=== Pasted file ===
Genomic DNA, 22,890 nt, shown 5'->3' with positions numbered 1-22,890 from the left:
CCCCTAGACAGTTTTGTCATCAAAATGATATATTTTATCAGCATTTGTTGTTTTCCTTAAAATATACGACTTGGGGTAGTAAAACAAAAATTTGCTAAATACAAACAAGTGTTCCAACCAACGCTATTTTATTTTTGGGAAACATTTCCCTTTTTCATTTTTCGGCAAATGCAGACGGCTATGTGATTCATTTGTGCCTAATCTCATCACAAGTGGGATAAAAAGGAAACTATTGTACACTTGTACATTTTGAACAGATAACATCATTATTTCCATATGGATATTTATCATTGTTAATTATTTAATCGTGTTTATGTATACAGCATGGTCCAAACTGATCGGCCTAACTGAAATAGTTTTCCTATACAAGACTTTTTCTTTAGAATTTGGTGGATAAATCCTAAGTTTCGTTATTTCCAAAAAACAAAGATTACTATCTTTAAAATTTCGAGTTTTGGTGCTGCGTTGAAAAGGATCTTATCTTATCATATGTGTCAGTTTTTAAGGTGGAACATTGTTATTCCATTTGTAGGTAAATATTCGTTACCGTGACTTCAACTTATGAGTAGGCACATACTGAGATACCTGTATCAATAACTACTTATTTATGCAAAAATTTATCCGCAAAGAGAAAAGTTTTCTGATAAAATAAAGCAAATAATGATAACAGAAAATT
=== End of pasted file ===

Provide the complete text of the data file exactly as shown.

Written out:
Genomic DNA, 22,890 nt, shown 5'->3' with positions numbered 1-22,890 from the left:
CCCCTAGACAGTTTTGTCATCAAAATGATATATTTTATCAGCATTTGTTGTTTTCCTTAAAATATACGACTTGGGGTAGTAAAACAAAAATTTGCTAAATACAAACAAGTGTTCCAACCAACGCTATTTTATTTTTGGGAAACATTTCCCTTTTTCATTTTTCGGCAAATGCAGACGGCTATGTGATTCATTTGTGCCTAATCTCATCACAAGTGGGATAAAAAGGAAACTATTGTACACTTGTACATTTTGAACAGATAACATCATTATTTCCATATGGATATTTATCATTGTTAATTATTTAATCGTGTTTATGTATACAGCATGGTCCAAACTGATCGGCCTAACTGAAATAGTTTTCCTATACAAGACTTTTTCTTTAGAATTTGGTGGATAAATCCTAAGTTTCGTTATTTCCAAAAAACAAAGATTACTATCTTTAAAATTTCGAGTTTTGGTGCTGCGTTGAAAAGGATCTTATCTTATCATATGTGTCAGTTTTTAAGGTGGAACATTGTTATTCCATTTGTAGGTAAATATTCGTTACCGTGACTTCAACTTATGAGTAGGCACATACTGAGATACCTGTATCAATAACTACTTATTTATGCAAAAATTTATCCGCAAAGAGAAAAGTTTTCTGATAAAATAAAGCAAATAATGATAACAGAAAATT